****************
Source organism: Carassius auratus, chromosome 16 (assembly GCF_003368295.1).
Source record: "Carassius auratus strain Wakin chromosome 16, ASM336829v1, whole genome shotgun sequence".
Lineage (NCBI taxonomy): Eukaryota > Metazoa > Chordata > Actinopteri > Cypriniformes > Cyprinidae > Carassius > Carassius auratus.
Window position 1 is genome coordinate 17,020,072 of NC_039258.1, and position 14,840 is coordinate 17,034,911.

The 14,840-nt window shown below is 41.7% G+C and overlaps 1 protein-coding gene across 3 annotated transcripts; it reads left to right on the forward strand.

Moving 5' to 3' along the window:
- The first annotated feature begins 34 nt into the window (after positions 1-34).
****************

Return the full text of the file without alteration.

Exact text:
Source organism: Carassius auratus, chromosome 16 (assembly GCF_003368295.1).
Source record: "Carassius auratus strain Wakin chromosome 16, ASM336829v1, whole genome shotgun sequence".
Lineage (NCBI taxonomy): Eukaryota > Metazoa > Chordata > Actinopteri > Cypriniformes > Cyprinidae > Carassius > Carassius auratus.
Window position 1 is genome coordinate 17,020,072 of NC_039258.1, and position 14,840 is coordinate 17,034,911.

The 14,840-nt window shown below is 41.7% G+C and overlaps 1 protein-coding gene across 3 annotated transcripts; it reads left to right on the forward strand.

Moving 5' to 3' along the window:
- The first annotated feature begins 34 nt into the window (after positions 1-34).